How to Price Business Services

Service pricing is about perceived value, far more subjective than setting product prices. Let’s walk through the art and science of pricing a service. After reading, you’ll have a framework for setting and testing prices.

Business terms to know:

– Direct costs: Costs associated with producing goods or services.

– Indirect costs: Costs not tied to production but necessary for operations.

– Profit margin: The percentage of total sales revenue that results in profit after deducting expenses.

Four steps to price your services:

1. Consider your costs

To determine how much to charge, start with your costs. Services require a more expansive analysis than products. Look at direct and indirect costs, including time, materials, equipment, operating expenses, rent, insurance, marketing materials, salaries, and employee benefits. This is your starting point to determine profitability.

2. Look at competitors’ prices

Understand your competitors’ pricing and the effectiveness of their services. Use them as a baseline to set prices and select service options. Also, consider your costs compared to competitors and find opportunities to start with lower costs.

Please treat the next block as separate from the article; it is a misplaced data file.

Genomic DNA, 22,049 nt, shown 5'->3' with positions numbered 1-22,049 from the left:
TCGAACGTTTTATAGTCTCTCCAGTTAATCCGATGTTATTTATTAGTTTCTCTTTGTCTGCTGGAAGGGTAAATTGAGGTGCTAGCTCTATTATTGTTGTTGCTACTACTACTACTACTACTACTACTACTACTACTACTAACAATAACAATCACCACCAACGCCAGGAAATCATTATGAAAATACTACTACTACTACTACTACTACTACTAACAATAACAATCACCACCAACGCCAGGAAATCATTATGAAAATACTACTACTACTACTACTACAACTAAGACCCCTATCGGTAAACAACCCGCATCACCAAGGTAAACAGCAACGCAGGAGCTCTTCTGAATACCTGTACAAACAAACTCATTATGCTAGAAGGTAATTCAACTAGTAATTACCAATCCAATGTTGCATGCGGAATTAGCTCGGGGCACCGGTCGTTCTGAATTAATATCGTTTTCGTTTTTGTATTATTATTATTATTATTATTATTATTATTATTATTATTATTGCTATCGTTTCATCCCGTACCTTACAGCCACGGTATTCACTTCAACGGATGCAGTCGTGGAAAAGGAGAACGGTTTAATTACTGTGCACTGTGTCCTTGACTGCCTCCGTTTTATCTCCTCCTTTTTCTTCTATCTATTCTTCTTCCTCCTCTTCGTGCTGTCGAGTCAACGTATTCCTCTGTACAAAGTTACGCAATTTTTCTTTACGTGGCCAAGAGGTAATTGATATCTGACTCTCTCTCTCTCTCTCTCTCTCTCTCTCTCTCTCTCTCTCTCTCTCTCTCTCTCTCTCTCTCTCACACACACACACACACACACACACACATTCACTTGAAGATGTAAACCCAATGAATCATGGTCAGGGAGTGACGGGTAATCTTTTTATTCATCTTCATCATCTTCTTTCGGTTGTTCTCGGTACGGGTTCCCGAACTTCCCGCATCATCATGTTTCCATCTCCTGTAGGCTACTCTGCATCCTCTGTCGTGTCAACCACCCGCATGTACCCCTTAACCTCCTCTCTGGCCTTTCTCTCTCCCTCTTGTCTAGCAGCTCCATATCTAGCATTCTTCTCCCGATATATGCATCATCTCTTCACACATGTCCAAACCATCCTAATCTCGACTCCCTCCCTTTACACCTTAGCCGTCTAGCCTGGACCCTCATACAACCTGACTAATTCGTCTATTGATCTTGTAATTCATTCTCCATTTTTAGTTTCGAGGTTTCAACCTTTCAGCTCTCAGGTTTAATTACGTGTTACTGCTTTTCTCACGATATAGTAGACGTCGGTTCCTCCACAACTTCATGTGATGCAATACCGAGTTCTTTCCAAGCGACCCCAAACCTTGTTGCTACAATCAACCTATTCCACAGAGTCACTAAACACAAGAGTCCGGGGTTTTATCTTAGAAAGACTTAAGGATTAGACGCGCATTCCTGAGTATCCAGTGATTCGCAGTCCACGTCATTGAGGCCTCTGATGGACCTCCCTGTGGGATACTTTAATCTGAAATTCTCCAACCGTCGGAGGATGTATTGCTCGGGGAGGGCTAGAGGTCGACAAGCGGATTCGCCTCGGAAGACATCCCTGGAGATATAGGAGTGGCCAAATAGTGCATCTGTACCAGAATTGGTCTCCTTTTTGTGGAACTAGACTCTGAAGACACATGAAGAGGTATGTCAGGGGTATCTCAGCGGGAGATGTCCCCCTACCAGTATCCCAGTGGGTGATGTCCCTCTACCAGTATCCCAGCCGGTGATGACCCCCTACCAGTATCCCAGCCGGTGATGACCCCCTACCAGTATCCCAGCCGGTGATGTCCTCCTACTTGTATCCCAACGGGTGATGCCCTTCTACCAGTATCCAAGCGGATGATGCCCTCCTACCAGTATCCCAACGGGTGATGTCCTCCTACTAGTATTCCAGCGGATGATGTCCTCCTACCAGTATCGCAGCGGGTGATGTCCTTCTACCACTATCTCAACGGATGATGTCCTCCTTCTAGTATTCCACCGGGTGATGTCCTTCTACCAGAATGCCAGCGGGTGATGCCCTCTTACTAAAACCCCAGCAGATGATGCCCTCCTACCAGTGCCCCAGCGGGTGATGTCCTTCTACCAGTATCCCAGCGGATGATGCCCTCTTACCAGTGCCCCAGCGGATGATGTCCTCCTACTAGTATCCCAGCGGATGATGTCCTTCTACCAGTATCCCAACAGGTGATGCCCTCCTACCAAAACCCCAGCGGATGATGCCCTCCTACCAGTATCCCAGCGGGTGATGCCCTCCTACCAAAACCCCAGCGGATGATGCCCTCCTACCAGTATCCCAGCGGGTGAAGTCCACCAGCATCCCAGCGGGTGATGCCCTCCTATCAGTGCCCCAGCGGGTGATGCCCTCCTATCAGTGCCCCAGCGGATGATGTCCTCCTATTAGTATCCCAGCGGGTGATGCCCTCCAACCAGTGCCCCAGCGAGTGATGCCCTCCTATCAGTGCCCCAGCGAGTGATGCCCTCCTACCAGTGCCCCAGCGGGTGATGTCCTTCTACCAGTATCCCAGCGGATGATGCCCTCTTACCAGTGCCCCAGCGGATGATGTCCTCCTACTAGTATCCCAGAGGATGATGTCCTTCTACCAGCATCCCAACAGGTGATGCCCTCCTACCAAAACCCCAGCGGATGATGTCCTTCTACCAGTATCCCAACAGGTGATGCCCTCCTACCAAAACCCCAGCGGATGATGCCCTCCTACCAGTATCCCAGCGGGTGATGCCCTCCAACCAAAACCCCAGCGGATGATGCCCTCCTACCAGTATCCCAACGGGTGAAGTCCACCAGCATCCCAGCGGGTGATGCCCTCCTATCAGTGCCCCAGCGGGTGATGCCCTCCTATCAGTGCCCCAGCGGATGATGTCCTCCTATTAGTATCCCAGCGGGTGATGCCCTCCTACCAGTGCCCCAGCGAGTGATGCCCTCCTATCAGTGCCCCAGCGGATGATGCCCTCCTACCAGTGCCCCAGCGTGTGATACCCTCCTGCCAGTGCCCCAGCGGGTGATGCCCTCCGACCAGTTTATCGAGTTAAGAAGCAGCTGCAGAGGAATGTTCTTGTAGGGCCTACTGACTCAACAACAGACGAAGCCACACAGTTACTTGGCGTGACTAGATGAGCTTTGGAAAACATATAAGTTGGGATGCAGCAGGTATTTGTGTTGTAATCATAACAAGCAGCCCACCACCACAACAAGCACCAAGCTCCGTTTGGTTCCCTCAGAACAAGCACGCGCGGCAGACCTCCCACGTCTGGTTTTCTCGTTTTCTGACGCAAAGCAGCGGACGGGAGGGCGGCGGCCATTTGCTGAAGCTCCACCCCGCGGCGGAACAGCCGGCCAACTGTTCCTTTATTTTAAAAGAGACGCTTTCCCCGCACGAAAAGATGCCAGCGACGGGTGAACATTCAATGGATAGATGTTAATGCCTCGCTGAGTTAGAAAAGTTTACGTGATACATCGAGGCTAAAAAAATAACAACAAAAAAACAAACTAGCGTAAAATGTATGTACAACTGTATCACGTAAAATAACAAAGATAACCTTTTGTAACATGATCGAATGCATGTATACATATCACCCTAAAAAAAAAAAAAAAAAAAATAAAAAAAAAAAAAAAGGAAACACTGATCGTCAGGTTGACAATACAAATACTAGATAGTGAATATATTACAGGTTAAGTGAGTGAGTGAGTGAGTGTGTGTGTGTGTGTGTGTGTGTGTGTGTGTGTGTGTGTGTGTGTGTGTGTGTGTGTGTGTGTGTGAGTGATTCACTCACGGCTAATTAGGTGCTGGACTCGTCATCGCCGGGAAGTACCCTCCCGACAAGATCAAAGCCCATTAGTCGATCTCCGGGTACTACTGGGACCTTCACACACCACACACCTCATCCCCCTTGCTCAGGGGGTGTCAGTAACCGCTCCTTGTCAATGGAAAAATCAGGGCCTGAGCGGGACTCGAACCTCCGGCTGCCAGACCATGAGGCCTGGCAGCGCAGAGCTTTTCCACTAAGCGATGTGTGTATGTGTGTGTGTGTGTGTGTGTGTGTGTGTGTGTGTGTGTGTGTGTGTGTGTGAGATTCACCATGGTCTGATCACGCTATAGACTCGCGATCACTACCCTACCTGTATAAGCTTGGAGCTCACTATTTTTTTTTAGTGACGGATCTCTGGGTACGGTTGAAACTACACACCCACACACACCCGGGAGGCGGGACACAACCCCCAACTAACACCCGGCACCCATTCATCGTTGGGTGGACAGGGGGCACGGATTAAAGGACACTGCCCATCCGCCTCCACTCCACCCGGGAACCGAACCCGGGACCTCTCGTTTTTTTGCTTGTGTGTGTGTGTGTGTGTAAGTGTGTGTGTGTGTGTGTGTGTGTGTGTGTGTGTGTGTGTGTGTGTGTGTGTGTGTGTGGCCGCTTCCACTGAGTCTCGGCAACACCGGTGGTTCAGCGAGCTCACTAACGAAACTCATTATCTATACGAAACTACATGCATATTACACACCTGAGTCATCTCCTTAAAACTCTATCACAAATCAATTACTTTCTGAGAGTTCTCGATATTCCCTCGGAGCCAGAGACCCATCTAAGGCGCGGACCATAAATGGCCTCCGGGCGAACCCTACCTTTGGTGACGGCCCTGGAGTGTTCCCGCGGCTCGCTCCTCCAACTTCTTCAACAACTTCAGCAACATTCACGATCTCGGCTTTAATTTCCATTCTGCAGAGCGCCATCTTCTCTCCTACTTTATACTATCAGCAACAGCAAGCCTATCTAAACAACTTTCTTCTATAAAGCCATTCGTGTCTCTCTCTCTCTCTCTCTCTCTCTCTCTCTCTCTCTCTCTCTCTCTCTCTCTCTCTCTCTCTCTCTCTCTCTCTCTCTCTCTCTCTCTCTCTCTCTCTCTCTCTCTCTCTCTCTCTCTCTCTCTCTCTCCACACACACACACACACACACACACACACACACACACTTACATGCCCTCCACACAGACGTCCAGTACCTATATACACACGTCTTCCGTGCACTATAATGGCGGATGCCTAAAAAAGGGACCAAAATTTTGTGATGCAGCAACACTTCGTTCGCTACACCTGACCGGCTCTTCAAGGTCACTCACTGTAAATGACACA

3. Consider profits

After considering costs and competitor pricing, determine how profitable you want or need to be. Review published reports and industry benchmarks to identify the average profit margin for your industry. Use this formula: Price = costs / (1 – profit margin). If your price is higher than competitors, ensure customers view your services as higher value.

4. Select a strategy and adjust to customers

Do not obsess over finding the perfect price. Test a few price points that reflect your value and market position. Choose a pricing model that works with your strategy. Seek out customers and observe their reactions. Adjust prices based on feedback.

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Tips for setting consulting fees:

Check out tips from professional business consultant, Tim Berry, to set better prices.

Why setting the right service price is important:

Your prices directly impact your potential for success and should be tied to your experience, education, and time. Price too high, clients walk away. Price too low, you may not get paid what you’re worth. Start on the higher end, and lower prices if needed. Revisit prices as you gain more customers and experience. Know your worth, what customers want, what competitors are doing, and your market position.

More on pricing products and services:

Need additional guidance? Check out our other pricing resources on pricing strategies, how to price products, and mistakes to avoid when setting prices.

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